On Monday, Jan. 27, Linda Christianson, an independent studio potter from Minnesota, gave an art lecture about her artwork in the Wriston Art Center. Throughout the lecture, Christianson discussed how her art represents her personal views on what is beautiful.
Christianson has a B.A. in Studio Art from Hamline University. She also participated in the Graduate Apprenticeship Program at Hamline University and the Ceramic Studio Workshop Program at the Banff Centre School for Fine Arts in Banff, Alberta.
Ironically, Christianson had trouble with ceramics in college. While she was very eager about the subject, she had a lot of difficulty. She believes that her true education did not begin until she was out of school and making her own pots on a kiln she had made herself.
Now, Christianson starts every day by making four cups. She also makes tea bowls, soup bowls, plates, serving dishes, buckets and countless other items. Her artwork is displayed in exhibits both nationally and internationally and is also for sale.
When discussing her pottery, Christianson stated, “I make things I want to use myself.” Exhibits and money never motivate her artwork — she doesn’t create to please anyone but herself and her own curiosity.
In fact, much of her artwork is what she refers to as “an assignment.” For example, Christianson will tell herself that she has to make a bottomless cylinder of clay on the kiln, take it off and then turn that one piece of clay into a teapot.
She finds beauty in everyday objects, including old telephones and a set of skis made by her father. She loves the natural beauty of repetition, and stripes are common in her artwork. She also loves looking at handles and flashlights.
She expresses this sense of beauty in her artwork, but also in her house. Christianson wants to love each item in her house. Specifically, she never felt that she loved her faucet. She decided to build her own faucet out of individual faucet pieces she loved at the store.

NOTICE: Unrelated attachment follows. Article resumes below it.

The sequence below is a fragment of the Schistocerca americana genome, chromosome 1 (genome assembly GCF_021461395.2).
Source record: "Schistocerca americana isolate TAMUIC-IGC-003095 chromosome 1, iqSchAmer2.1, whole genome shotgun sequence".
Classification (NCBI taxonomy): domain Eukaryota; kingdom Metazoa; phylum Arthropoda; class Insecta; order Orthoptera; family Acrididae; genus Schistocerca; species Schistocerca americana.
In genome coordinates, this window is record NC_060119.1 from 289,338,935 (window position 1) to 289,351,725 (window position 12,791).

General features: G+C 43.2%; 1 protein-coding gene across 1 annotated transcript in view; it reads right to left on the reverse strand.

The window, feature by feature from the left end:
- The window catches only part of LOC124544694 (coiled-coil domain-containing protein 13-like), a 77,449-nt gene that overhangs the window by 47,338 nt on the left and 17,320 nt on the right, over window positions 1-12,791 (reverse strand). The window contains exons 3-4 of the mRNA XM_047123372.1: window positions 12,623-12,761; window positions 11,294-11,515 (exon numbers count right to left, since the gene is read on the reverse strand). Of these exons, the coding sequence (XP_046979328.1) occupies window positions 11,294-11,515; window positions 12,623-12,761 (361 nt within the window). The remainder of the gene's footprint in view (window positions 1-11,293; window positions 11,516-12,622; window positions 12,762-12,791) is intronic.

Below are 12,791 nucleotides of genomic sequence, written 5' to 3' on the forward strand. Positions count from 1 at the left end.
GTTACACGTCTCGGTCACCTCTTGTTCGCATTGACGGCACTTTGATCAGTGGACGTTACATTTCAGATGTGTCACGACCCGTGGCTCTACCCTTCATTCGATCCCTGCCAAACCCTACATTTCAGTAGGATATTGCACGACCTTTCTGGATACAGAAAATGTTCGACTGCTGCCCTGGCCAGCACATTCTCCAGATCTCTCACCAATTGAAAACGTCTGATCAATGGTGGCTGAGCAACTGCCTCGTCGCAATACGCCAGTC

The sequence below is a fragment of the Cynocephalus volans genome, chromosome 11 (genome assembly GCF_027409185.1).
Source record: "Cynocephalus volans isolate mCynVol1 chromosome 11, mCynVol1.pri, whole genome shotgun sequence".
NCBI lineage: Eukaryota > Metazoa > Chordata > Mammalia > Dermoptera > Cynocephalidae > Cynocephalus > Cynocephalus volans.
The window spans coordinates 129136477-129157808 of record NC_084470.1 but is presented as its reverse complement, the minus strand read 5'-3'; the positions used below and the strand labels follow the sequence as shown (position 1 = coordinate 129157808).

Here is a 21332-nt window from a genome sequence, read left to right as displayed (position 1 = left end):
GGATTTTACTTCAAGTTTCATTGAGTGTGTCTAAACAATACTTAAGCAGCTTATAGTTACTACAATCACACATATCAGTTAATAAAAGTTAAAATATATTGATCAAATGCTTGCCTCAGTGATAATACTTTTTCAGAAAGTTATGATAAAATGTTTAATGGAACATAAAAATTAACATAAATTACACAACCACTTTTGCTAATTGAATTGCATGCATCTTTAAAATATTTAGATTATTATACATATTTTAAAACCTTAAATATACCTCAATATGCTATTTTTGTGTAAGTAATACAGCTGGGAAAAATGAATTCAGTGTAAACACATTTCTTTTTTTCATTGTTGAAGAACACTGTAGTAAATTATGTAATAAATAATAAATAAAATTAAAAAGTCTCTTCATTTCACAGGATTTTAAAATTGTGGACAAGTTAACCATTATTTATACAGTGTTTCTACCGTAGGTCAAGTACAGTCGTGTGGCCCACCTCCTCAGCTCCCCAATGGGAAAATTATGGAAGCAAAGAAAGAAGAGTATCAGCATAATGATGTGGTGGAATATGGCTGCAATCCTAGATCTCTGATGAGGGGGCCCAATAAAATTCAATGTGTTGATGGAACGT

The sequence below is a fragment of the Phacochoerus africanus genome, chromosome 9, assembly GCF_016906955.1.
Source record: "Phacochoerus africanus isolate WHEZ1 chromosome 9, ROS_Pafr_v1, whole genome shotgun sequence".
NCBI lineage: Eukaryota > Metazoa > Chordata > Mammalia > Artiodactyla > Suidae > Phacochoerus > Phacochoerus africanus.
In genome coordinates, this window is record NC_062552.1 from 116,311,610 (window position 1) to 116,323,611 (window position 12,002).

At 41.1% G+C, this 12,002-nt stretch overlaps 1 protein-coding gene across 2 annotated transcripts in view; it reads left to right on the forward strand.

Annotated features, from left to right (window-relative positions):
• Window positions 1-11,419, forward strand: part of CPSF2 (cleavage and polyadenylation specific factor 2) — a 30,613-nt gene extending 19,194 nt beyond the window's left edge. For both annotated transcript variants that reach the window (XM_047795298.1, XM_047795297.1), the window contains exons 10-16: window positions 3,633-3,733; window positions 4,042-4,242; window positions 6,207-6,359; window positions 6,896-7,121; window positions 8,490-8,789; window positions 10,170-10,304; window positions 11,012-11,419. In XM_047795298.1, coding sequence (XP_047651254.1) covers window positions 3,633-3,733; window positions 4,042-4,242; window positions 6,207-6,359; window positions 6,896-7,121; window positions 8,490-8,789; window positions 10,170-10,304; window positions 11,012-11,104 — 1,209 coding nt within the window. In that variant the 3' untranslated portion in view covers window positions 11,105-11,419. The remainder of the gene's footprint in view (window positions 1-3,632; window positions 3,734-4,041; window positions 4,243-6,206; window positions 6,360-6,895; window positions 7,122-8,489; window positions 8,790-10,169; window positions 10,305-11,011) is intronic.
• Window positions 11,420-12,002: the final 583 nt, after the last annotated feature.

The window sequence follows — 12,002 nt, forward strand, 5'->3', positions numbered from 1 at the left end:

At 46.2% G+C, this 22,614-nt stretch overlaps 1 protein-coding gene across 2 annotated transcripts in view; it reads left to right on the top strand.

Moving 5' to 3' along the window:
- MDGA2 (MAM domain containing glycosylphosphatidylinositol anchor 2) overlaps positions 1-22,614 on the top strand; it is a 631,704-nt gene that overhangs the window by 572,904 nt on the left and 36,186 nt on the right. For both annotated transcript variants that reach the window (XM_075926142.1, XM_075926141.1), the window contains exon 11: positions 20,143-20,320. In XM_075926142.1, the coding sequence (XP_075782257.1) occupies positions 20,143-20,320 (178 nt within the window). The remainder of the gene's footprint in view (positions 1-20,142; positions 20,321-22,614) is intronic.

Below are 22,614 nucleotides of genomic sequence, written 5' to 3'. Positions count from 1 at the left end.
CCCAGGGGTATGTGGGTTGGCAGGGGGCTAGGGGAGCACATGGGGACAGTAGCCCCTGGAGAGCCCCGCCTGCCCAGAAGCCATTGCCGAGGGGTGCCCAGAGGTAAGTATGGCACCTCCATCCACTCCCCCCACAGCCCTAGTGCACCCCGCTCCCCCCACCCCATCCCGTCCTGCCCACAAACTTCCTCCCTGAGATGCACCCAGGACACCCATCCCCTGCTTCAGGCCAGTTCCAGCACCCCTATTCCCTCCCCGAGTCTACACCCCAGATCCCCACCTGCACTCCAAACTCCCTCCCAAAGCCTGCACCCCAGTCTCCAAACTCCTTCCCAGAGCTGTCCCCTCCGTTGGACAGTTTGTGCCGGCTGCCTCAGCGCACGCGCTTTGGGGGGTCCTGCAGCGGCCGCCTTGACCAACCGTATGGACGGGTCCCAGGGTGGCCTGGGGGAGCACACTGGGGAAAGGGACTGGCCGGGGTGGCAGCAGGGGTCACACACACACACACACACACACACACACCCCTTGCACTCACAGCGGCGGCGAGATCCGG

While she considers herself a potter, pottery is not her only talent. Christianson draws a little bit every day and also enjoys photography. She particularly enjoys creating visual humor in her photography by pairing similar images in a single photograph.
Christianson’s family also participates in this artistic expression. Jeff, Christianson’s husband, is a wood worker. He specializes in making pottery wheels, including Christianson’s own wheel. Daughter Cecilia Strother, a Lawrence University freshman, draws and plays the trombone.
Overall, Christianson is an inspiring artist. She has her own perception of beauty and creates artwork in order to please just herself. She has built all of her own equipment and become a very talented author.
All aspiring artists should pay attention to Christianson’s message. An artist should create to please his or her personal eye for beauty. Do not create for money or fame, but create to make something that is truly beautiful.